The Scholar
Date Published19 September 2019
Price£ 8.99

The Scholar

by Dervla McTiernan

Garda DI Cormac Reilly is called by his girlfriend Emma when she comes across a hit-and-run victim, and despite their connection he is assigned the case.


DI Cormac Reilly first appeared in The Ruin, returning to Galway after 12 years in Dublin to find the office strangely uncongenial. As The Scholar opens he has been restricted to cold cases for a year, and it is only when his colleague Carrie O’Halloran protests to their boss about her caseload that he is passed some current work.

One of these cases concerns Rob Henderson, a man caught red-handed rigging his family home to fill it with carbon dioxide. Despite the obvious intention to kill his wife and three children, he is feigning mental illness and his wife, through denial or fear, seems unable to provide any clues to the clearly strained atmosphere at home. Reilly’s empathetic approach gets results.

Another new case arises from a girl killed by a car; the driver’s repeated attempts to crush her make it clear the death was intentional. The involvement of Reilly’s girlfriend Emma, albeit only as discoverer of the body, makes it inappropriate that he should take charge of the case. Identification of the victim only reinforces this problem, since it confirms that Emma did in fact know her.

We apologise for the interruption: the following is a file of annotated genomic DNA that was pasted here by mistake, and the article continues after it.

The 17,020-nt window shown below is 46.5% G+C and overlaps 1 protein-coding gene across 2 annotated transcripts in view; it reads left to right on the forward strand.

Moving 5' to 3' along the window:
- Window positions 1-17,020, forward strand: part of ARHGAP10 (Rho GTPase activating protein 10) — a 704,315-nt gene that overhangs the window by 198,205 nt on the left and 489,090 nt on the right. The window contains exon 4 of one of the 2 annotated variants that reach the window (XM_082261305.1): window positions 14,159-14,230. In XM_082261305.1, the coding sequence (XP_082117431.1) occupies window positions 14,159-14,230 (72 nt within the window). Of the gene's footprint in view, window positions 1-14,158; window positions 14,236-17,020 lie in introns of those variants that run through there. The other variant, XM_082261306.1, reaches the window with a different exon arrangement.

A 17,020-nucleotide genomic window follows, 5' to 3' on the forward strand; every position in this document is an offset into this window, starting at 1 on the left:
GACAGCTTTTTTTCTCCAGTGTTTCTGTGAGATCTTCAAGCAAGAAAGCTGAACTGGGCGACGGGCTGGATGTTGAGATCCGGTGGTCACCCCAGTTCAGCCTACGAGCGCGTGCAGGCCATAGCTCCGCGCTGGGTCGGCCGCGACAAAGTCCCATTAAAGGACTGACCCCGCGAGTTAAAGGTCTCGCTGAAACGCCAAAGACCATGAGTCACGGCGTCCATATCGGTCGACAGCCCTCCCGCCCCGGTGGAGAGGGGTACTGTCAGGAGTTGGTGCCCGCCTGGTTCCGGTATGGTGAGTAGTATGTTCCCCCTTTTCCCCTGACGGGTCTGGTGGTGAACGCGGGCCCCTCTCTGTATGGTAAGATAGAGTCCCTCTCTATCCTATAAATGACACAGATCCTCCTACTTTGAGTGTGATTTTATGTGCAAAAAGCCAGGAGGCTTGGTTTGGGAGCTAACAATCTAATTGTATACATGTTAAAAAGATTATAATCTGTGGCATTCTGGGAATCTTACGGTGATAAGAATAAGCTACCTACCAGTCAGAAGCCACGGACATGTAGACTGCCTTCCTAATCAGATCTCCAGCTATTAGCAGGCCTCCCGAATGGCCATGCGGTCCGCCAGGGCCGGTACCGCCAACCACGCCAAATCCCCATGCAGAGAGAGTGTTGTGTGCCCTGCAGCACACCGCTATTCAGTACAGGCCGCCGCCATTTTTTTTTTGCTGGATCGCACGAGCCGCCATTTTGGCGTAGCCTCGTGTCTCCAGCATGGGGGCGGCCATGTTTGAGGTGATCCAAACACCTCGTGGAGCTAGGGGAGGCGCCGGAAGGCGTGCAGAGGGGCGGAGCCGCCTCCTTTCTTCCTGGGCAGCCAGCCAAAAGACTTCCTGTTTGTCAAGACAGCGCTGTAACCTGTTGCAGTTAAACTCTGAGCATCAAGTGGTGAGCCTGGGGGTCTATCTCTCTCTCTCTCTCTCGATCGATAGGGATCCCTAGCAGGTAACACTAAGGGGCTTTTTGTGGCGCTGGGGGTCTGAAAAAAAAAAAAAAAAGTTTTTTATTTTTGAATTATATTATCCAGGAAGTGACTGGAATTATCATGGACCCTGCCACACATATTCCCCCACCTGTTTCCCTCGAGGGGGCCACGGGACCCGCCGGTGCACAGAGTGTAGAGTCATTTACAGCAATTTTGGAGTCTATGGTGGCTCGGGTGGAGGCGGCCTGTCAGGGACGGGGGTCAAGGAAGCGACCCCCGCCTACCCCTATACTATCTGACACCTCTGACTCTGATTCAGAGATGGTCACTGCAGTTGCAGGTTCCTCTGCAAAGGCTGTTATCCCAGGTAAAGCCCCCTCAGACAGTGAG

The death occurred outside a laboratory operated by Darcy Therapeutics, Ireland’s most successful pharmaceutical company, and the victim carried in her pocket the ID card of Carline Darcy, granddaughter of the founder of the company. Reilly’s investigations suggest that the death was linked to the lab, and possibly to Emma herself. Despite being pushed off the case, Reilly pursues key leads to get a result.

This is an engrossing police procedural featuring an efficient and sympathetic detective. There appears to be some prejudice against him from his superior, and one of his subordinates has the knife in too. But the main problem with his major case result from the reluctance of locals to challenge a powerful company. Reilly makes steady progress, exhibiting both persistence and bravery, despite a consistent and sinister rearguard action by John Darcy, the founder.

The other complication, revolving around his girlfriend Emma, calls for different virtues. His uncertainty about the involvement of Emma in events at the lab is complicated by her past, which gave ample evidence that she is capable of desperate measures where necessary. Reilly’s instinct as her partner does battle with his suspicions as a policeman.

Although Reilly is the central focus, the book proper opens with O’Halloran in charge of the case, and she resumes control at the end. We hear about her during the book, her struggle with the hours she works, the family problems, and the guilt arising from this. It felt at times as if the author found O’Halloran hard to shut out. Perhaps Dervla McTiernan will give her a book of her own.

Reviewed 25 April 2020 by Chris Roberts